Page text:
DESERT SOLITAIRE

DESERT SOLITAIRE

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Hailed by The New York Times as "a passionately felt, deeply poetic book," the moving autobiographical work of Edward Abbey, considered the Thoreau of the American West, and his passion for the southwestern wilderness.

Desert Solitaire is a collection of vignettes about life in the wilderness and the nature of the desert itself by park ranger and conservationist, Edward Abbey. The book details the unique adventures and conflicts the author faces, from dealing with the damage caused by development of the land or excessive tourism, to discovering a dead body. However Desert Solitaire is not just a collection of one man's stories, the book is also a philosophical memoir, full of Abbey's reflections on the desert as a paradox, at once beautiful and liberating, but also isolating and cruel. Often compared to Thoreau's Walden, Desert Solitaire is a powerful discussion of life's mysteries set against the stirring backdrop of the American southwestern wilderness.

EDGE OF THE SEA

EDGE OF THE SEA

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"The edge of the sea is a strange and beautiful place."
A book to be read for pleasure as well as a practical identification guide, "The Edge of the Sea" introduces a world of teeming life where the sea meets the land. A new generation of readers is discovering why Rachel Carson's books have become cornerstones of the environmental and conservation movements.

New introduction by Sue Hubbell.

Entangled Life: How Fungi Make Our Worlds, Change Our Minds & Shape Our Futures

Entangled Life: How Fungi Make Our Worlds, Change Our Minds & Shape Our Futures

$18.00
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INTERNATIONAL BESTSELLER - "Merlin Sheldrake's marvelous tour of these diverse and extraordinary life forms is eye-opening on why humans should consider fungi among the greatest of earth's marvels. . . . Wondrous."--Time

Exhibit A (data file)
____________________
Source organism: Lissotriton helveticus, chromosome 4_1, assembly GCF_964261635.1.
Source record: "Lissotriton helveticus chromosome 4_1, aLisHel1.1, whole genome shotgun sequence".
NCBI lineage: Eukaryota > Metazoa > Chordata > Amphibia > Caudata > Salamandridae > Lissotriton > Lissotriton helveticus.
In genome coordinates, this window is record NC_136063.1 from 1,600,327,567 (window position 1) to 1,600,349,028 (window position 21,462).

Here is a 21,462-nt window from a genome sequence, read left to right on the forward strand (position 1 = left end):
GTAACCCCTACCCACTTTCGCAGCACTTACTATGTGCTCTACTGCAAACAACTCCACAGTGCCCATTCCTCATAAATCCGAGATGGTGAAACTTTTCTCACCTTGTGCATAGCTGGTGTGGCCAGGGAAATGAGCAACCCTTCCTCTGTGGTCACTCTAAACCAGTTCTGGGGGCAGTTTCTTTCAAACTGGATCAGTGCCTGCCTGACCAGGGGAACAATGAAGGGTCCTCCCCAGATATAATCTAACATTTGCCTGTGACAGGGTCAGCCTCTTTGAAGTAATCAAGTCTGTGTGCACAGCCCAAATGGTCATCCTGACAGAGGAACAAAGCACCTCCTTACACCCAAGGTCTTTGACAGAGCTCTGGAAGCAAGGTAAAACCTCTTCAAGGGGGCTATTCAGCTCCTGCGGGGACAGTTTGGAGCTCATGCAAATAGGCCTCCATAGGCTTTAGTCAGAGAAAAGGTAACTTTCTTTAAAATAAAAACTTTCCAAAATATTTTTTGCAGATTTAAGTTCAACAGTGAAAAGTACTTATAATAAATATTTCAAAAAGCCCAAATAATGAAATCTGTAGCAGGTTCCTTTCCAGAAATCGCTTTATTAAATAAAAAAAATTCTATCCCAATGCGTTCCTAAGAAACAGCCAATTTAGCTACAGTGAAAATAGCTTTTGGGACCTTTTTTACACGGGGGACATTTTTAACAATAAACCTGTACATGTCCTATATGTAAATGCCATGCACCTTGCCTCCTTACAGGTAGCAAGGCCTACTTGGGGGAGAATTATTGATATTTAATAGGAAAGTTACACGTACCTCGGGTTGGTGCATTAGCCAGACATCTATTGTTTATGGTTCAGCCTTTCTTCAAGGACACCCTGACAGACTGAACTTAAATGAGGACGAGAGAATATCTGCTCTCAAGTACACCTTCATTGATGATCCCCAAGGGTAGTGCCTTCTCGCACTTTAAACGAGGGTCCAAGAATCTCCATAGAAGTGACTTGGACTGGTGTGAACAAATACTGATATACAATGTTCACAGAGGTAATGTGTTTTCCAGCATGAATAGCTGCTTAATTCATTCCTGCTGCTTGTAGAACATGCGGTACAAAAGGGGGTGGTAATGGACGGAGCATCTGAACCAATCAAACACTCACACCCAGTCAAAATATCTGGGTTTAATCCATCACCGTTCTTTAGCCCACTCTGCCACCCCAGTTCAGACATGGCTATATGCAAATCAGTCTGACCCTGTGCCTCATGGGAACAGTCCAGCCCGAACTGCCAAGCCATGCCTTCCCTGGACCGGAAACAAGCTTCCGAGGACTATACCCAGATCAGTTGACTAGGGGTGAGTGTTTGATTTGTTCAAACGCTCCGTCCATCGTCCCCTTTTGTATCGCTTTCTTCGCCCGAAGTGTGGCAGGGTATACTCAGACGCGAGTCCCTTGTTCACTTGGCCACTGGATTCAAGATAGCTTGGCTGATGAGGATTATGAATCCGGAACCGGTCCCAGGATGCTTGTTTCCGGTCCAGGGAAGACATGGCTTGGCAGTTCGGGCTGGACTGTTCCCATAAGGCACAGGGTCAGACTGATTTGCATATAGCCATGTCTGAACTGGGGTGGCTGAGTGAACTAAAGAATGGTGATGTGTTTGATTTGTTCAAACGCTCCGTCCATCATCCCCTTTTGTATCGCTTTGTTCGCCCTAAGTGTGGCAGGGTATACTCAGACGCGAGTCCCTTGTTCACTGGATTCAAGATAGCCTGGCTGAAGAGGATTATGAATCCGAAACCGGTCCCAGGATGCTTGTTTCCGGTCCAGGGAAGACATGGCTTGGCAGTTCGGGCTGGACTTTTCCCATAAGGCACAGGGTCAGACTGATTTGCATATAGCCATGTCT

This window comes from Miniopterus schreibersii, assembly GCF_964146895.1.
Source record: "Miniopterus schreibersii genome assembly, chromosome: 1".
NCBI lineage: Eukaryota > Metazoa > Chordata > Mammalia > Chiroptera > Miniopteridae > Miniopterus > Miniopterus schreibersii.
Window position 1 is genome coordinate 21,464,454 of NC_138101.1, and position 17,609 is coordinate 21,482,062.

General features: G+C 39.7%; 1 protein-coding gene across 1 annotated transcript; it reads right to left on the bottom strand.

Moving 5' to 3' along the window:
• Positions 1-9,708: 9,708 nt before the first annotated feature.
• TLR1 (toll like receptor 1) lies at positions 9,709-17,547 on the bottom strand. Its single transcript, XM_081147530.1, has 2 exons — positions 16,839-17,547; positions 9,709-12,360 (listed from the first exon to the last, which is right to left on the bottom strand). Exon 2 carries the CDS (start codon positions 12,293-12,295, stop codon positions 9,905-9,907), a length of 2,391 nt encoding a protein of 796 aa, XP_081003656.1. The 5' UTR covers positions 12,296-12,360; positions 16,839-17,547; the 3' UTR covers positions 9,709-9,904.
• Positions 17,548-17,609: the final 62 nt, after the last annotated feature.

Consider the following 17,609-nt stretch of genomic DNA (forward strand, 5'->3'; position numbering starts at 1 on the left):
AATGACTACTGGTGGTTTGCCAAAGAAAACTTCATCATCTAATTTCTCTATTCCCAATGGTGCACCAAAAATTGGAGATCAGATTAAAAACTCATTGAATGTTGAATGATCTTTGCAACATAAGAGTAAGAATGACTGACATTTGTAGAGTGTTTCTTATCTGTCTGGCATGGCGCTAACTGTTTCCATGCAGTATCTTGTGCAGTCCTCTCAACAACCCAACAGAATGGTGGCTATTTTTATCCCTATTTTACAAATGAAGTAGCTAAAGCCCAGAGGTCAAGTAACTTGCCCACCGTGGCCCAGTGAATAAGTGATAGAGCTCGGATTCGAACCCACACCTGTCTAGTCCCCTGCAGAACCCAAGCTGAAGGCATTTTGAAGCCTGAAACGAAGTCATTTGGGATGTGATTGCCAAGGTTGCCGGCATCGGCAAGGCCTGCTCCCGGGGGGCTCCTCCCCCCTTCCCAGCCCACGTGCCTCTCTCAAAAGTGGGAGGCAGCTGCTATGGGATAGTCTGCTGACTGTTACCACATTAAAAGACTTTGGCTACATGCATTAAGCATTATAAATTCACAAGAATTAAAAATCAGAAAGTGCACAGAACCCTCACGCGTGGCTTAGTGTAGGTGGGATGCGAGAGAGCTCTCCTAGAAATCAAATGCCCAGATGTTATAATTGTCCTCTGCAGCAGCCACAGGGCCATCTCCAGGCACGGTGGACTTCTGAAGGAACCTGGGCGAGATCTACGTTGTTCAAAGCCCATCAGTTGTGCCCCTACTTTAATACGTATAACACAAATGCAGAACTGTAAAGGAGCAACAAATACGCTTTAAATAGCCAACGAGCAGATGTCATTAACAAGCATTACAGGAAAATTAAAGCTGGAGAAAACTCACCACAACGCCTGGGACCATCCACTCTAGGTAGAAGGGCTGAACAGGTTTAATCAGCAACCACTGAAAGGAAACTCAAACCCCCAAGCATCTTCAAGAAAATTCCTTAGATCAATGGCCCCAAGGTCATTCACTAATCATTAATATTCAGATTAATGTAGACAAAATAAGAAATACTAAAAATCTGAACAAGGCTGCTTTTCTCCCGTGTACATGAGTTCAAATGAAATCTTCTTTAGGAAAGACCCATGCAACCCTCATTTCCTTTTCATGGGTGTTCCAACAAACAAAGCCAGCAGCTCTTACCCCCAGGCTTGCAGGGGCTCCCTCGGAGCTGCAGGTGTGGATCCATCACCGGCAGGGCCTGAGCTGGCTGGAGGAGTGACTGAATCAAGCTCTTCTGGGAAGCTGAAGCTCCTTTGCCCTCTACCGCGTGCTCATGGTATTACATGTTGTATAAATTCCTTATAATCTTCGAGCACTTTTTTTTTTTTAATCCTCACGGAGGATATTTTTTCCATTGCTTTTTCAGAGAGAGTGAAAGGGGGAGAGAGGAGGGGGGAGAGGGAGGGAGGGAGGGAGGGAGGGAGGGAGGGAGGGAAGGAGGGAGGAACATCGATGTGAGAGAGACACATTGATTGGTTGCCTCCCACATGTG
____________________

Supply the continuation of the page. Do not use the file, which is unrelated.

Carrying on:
A mind-bending journey into the hidden universe of fungi, "one of those rare books that can truly change the way you see the world around you" (Helen Macdonald, author of H Is for Hawk).



NAMED ONE OF THE BEST BOOKS OF THE YEAR BY Time - BBC Science Focus - The Daily Mail - Geographical - The Times - The Telegraph - New Statesman - London Evening Standard - Science Friday

When we think of fungi, we likely think of mushrooms. But mushrooms are only fruiting bodies, analogous to apples on a tree. Most fungi live out of sight, yet make up a massively diverse kingdom of organisms that supports and sustains nearly all living systems. Fungi provide a key to understanding the planet on which we live, and the ways we think, feel, and behave.

In Entangled Life, the brilliant young biologist Merlin Sheldrake shows us the world from a fungal point of view, providing an exhilarating change of perspective. Sheldrake's vivid exploration takes us from yeast to psychedelics, to the fungi that range for miles underground and are the largest organisms on the planet, to those that link plants together in complex networks known as the "Wood Wide Web," to those that infiltrate and manipulate insect bodies with devastating precision.

Fungi throw our concepts of individuality and even intelligence into question. They are metabolic masters, earth makers, and key players in most of life's processes. They can change our minds, heal our bodies, and even help us remediate environmental disaster. By examining fungi on their own terms, Sheldrake reveals how these extraordinary organisms--and our relationships with them--are changing our understanding of how life works.

SHORTLISTED FOR THE BRITISH BOOK AWARD - LONGLISTED FOR THE RATHBONES FOLIO PRIZE

"Entangled Life is a gorgeous book of literary nature writing in the tradition of [Robert] Macfarlane and John Fowles, ripe with insight and erudition. . . . Food for the soul."--Eugenia Bone, Wall Street Journal

"[An] ebullient and ambitious exploration . . . This book may not be a psychedelic--and unlike Sheldrake, I haven't dared to consume my copy (yet)--but reading it left me not just moved but altered, eager to disseminate its message of what fungi can do."--Jennifer Szalai, The New York Times